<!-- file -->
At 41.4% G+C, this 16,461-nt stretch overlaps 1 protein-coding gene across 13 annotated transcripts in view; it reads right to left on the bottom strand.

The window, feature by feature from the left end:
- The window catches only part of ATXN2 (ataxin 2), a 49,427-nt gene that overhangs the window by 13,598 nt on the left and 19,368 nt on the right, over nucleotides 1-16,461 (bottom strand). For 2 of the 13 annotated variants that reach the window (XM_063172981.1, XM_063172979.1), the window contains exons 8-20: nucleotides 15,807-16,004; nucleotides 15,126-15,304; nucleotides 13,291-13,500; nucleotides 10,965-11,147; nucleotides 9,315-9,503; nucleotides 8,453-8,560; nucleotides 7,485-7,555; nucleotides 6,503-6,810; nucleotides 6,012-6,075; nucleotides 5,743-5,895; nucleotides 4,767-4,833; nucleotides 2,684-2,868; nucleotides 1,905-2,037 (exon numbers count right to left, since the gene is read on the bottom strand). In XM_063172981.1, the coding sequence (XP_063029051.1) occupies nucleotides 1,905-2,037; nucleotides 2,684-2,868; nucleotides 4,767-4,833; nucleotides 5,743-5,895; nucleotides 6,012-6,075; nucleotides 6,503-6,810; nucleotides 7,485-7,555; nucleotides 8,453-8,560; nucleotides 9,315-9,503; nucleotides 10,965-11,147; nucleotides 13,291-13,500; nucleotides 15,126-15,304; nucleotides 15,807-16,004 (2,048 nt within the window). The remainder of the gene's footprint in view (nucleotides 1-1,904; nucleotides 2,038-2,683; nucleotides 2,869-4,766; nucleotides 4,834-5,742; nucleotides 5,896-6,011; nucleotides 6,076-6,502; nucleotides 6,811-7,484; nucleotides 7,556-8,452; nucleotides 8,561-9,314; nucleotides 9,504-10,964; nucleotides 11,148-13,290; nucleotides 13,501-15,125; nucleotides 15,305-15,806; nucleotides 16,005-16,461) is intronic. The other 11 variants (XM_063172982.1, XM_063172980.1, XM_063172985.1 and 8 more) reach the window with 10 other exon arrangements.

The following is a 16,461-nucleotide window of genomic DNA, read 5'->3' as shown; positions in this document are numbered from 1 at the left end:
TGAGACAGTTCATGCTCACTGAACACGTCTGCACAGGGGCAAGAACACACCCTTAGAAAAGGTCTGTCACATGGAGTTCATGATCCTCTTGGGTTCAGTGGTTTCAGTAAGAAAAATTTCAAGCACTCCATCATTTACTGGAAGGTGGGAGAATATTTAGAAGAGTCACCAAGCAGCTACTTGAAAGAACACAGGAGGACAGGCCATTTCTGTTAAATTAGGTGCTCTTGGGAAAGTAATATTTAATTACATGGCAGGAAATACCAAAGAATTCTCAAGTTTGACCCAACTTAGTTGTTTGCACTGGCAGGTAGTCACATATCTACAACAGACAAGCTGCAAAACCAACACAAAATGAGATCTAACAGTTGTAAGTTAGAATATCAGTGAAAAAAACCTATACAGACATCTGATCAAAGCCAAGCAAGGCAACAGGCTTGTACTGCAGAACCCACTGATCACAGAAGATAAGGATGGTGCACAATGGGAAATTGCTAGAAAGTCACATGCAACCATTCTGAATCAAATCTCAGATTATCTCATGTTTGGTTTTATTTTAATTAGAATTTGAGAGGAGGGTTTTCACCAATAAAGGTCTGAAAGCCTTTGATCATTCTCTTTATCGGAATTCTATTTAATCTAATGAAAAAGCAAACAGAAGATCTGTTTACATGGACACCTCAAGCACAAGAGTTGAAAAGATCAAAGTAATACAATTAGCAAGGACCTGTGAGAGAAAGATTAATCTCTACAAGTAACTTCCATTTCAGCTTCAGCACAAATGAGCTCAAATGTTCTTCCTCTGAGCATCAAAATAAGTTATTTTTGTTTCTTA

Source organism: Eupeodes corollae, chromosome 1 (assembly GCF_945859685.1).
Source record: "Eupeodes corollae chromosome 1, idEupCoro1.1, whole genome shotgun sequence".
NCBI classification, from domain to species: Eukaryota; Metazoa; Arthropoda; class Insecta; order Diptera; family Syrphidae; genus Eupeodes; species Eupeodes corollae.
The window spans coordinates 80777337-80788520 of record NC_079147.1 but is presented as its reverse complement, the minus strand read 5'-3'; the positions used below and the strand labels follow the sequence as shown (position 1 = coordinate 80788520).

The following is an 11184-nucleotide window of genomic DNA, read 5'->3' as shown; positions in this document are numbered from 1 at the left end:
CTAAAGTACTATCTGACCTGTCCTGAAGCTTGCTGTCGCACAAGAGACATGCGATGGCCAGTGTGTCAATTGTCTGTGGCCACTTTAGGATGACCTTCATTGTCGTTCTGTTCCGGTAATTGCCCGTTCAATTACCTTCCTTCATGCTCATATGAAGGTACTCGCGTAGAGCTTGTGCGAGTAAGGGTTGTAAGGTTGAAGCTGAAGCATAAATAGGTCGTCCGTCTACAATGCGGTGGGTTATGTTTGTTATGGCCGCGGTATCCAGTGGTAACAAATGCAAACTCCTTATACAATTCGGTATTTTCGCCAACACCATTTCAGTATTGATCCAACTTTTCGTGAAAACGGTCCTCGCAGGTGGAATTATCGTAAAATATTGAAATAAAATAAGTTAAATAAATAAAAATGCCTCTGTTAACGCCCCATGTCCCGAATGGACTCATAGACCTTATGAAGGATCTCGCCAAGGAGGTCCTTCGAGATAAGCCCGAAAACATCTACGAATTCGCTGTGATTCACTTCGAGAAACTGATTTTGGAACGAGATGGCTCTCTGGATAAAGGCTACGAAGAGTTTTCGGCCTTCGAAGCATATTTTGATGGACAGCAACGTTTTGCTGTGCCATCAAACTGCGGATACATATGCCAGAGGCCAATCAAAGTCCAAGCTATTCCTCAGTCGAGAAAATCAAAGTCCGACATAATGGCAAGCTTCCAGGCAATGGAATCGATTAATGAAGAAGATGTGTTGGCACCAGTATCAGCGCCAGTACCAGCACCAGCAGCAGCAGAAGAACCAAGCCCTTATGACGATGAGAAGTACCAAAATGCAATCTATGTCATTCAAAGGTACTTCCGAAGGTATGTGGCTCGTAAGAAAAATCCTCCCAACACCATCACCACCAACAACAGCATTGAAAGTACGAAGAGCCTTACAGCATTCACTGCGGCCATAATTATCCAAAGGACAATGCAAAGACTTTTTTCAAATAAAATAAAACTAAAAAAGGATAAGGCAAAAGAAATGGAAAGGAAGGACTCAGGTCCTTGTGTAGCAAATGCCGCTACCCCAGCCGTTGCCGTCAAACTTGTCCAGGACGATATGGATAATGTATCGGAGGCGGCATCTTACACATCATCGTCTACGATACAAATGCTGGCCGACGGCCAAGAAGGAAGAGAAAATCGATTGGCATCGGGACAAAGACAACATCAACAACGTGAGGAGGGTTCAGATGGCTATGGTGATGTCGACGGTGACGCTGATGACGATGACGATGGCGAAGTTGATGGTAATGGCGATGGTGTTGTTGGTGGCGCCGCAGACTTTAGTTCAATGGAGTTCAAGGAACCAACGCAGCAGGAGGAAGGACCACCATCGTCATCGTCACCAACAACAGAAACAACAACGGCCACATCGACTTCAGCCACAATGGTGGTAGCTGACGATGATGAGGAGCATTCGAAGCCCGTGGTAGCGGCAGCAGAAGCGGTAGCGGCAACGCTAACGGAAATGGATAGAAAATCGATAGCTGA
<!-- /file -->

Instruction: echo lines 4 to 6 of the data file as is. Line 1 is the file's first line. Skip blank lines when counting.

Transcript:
The following is a 16,461-nucleotide window of genomic DNA, read 5'->3' as shown; positions in this document are numbered from 1 at the left end:
TGAGACAGTTCATGCTCACTGAACACGTCTGCACAGGGGCAAGAACACACCCTTAGAAAAGGTCTGTCACATGGAGTTCATGATCCTCTTGGGTTCAGTGGTTTCAGTAAGAAAAATTTCAAGCACTCCATCATTTACTGGAAGGTGGGAGAATATTTAGAAGAGTCACCAAGCAGCTACTTGAAAGAACACAGGAGGACAGGCCATTTCTGTTAAATTAGGTGCTCTTGGGAAAGTAATATTTAATTACATGGCAGGAAATACCAAAGAATTCTCAAGTTTGACCCAACTTAGTTGTTTGCACTGGCAGGTAGTCACATATCTACAACAGACAAGCTGCAAAACCAACACAAAATGAGATCTAACAGTTGTAAGTTAGAATATCAGTGAAAAAAACCTATACAGACATCTGATCAAAGCCAAGCAAGGCAACAGGCTTGTACTGCAGAACCCACTGATCACAGAAGATAAGGATGGTGCACAATGGGAAATTGCTAGAAAGTCACATGCAACCATTCTGAATCAAATCTCAGATTATCTCATGTTTGGTTTTATTTTAATTAGAATTTGAGAGGAGGGTTTTCACCAATAAAGGTCTGAAAGCCTTTGATCATTCTCTTTATCGGAATTCTATTTAATCTAATGAAAAAGCAAACAGAAGATCTGTTTACATGGACACCTCAAGCACAAGAGTTGAAAAGATCAAAGTAATACAATTAGCAAGGACCTGTGAGAGAAAGATTAATCTCTACAAGTAACTTCCATTTCAGCTTCAGCACAAATGAGCTCAAATGTTCTTCCTCTGAGCATCAAAATAAGTTATTTTTGTTTCTTA

Source organism: Eupeodes corollae, chromosome 1 (assembly GCF_945859685.1).